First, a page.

4-Week Marathon Training Guide
How To Train For Your First Marathon: Week 2.
So how did your first week go? I hope you got yourself a good pair of shoes, a runner’s journal and began your pre-training program. Perhaps you’ve even done some research on running groups in your area. If so, the following information will be right on time.
Eat To Run and Recover
When training for a marathon it is imperative to eat a healthy balance of carbohydrates, protein and unsaturated fat. Aim for 60% carbohydrates, 15% protein, and 25% fat. Why so many carbs? Your body breaks down carbohydrates into simple sugars, stores them in the body and then uses them for fuel during your runs.
The best sources are:
- Whole Grain Pasta
- Brown Rice
- Steel Cut Oats
Think of these as premium gas in your gas tank. Protein rebuilds the muscle tissue that has been broken down after your workout.
Lean sources of protein include:
- Lean cuts of beef
Fat protects organs and insulates the body. The healthiest sources come from unsaturated fat such as:
- Coconut Oil
- Olive Oil
- Sesame Oil
Peanut butter is also a great source and combination of protein and fat.
Everybody is different. Some people can have a hearty meal before a run, while others experience problems if they eat too heavily and may opt for a light snack before hitting the road. You just need to play with your options and find what works for you.
Avoid sugary food and drinks prior to running so you don’t experience a high, followed by a crash. After your run, you need to restock those glycogen stores within 30 minutes. Aim for approximately 300 calories by way of carbohydrates and protein such as bananas, sports drinks, apple sauce, protein bars or yogurt. Then make sure you have a healthy balanced meal within a couple of hours.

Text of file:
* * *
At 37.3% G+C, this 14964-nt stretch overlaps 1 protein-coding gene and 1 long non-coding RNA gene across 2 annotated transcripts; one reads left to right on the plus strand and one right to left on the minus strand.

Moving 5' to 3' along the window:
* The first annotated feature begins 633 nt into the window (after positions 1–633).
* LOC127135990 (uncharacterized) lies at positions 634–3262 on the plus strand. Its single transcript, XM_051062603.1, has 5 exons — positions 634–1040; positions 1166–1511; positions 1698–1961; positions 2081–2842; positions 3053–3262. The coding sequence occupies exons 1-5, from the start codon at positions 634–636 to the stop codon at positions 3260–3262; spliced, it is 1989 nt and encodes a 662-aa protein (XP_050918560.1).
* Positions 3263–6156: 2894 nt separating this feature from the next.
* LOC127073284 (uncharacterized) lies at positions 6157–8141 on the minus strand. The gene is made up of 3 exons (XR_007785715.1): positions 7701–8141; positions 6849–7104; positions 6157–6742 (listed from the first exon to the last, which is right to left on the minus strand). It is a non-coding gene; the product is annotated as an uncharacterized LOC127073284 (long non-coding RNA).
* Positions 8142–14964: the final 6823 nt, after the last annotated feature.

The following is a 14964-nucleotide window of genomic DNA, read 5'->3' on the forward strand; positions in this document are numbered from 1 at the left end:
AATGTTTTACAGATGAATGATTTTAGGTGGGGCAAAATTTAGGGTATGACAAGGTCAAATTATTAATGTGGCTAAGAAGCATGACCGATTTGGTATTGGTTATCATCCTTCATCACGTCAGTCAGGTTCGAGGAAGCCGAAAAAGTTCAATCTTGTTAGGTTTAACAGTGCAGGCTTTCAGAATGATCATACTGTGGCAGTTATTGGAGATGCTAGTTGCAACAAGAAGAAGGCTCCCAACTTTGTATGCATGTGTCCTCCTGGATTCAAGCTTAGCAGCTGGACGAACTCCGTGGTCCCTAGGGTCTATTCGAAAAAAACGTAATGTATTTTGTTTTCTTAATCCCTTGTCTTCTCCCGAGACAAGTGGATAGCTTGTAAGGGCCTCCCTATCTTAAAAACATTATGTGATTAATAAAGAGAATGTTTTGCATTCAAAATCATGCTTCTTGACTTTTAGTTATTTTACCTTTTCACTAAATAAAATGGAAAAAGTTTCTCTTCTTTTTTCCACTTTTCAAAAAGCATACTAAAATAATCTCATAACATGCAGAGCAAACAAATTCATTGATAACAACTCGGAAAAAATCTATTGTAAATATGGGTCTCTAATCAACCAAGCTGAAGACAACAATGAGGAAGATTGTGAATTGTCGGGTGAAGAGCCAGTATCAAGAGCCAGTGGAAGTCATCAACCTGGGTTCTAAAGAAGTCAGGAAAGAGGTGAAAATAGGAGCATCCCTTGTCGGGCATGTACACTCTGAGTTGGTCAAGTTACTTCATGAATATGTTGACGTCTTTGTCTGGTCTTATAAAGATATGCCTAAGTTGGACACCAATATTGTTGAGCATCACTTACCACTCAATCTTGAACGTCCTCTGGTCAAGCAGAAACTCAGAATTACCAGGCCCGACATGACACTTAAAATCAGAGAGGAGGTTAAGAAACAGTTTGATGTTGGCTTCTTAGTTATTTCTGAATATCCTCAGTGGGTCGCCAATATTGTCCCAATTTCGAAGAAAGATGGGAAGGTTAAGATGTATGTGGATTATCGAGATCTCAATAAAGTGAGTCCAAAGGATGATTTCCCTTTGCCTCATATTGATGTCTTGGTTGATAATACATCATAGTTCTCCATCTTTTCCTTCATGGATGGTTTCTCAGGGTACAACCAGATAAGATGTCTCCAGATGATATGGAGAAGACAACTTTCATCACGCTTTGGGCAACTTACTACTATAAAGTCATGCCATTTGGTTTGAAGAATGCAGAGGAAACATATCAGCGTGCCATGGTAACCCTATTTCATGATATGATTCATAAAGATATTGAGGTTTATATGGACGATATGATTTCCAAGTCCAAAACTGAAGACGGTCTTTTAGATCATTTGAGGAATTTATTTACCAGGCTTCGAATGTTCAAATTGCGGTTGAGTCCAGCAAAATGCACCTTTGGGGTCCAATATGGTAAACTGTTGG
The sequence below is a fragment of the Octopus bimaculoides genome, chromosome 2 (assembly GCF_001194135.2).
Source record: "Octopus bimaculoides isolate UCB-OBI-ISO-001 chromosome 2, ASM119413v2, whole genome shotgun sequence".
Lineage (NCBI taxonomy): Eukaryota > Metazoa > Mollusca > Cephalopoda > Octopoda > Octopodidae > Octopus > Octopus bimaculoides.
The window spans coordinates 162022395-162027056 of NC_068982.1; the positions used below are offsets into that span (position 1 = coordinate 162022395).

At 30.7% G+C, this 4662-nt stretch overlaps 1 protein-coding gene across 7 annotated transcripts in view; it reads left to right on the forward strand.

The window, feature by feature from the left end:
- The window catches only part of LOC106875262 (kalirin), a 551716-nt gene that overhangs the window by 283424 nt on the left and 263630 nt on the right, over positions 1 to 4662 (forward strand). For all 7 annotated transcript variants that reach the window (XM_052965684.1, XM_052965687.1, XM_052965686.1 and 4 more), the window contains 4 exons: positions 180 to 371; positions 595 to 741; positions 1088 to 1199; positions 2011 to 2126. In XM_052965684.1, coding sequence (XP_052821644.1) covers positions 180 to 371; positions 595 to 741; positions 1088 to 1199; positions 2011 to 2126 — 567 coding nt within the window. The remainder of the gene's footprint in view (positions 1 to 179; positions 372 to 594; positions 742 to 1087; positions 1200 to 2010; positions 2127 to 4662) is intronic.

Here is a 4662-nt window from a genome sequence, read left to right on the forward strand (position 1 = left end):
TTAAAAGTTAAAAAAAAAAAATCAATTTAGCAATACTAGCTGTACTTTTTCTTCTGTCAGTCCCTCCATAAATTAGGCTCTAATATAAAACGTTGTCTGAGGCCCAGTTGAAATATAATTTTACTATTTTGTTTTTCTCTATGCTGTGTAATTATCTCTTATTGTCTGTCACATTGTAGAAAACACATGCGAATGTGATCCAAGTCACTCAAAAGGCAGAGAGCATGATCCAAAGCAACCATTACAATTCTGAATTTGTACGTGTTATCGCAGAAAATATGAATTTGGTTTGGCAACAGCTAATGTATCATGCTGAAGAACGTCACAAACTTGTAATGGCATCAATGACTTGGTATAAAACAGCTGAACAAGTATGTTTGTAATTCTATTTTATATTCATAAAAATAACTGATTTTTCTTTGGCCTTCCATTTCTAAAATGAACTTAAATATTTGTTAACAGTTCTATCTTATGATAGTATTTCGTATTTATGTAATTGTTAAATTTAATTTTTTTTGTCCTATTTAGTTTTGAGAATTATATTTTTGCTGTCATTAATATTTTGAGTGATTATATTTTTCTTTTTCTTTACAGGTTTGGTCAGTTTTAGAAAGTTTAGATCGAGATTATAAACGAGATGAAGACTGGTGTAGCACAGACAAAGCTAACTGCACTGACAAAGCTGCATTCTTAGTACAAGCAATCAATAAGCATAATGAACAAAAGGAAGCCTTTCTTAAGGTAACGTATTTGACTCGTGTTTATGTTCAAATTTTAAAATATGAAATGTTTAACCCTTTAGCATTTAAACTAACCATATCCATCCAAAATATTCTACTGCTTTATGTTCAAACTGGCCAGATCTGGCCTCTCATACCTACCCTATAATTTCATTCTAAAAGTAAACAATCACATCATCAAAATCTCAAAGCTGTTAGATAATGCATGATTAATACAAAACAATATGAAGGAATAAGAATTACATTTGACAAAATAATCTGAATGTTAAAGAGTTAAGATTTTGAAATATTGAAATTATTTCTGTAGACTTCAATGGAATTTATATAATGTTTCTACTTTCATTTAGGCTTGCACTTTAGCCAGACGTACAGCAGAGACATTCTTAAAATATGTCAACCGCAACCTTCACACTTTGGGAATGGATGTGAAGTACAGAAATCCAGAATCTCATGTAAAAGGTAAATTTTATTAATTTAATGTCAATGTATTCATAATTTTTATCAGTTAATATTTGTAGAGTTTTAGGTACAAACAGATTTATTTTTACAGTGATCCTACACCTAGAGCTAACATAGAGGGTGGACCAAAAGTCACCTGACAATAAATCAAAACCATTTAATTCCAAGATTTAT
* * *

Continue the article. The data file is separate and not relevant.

Once you’ve decided to train for a marathon it can be easy to get swept up in the excitement of it all, but keep your head!
Following these guidelines can help you to avoid injuries:
- Stick to the training schedule
- Perform a proper warm-up
- Cool down and stretch
- DON’T try to do more than your routine requires
Repetitive motion, the constant pounding on your joints and overuse are just a few realities of training for a marathon, especially if you are a beginner. Keep in mind that your mileage should only increase by 10 to 20% every week. Some other important points are:
- Wear the correct shoes. You may need to try several types before settling on the right pair for you.
- Get plenty of rest. Rest is key for proper body function.
- Run on a softer surface such as a hard packed dirt trail or a treadmill to save your joints.
- Never stretch cold muscles. Move dynamically and get your blood pumping first.
- Only stretch to the point that it feels good and don’t hold your breath. Muscles need oxygen to relax.
At the end of the day listen to your body and learn to differentiate being sore from being injured. If you are experiencing pain, apply an ice pack for 20 minutes or try implementing some foam rolling. If the pain persists, you may need to seek medical advice.
Our bodies are made up of 70% water and will not function well if we don’t hydrate properly. Here are some tips to stay properly hydrated every day:
- Try to consume half your body weight in ounces daily (For example: If you weigh 150 lbs consume 75 ounces)
- Keep a water bottle handy in all the areas you frequent (car, desk, nightstand, etc.)
- Coffee and alcohol deplete the body of water so increase your water consumption when necessary.
- Do NOT drink alcohol the day before a long run.
- Drink 12 to 16 ounces of water before you run to avoid becoming dehydrated.
After you run, refuel your body with plenty of fluid, including sports drinks, right away.
Keep up the great work, and if your head has you doubting your decision to run a marathon just put your headphones on, jam your favorite running song (mine is Battle by Tim Deluxe) and envision crossing the finish line. It will be well worth all your hard work!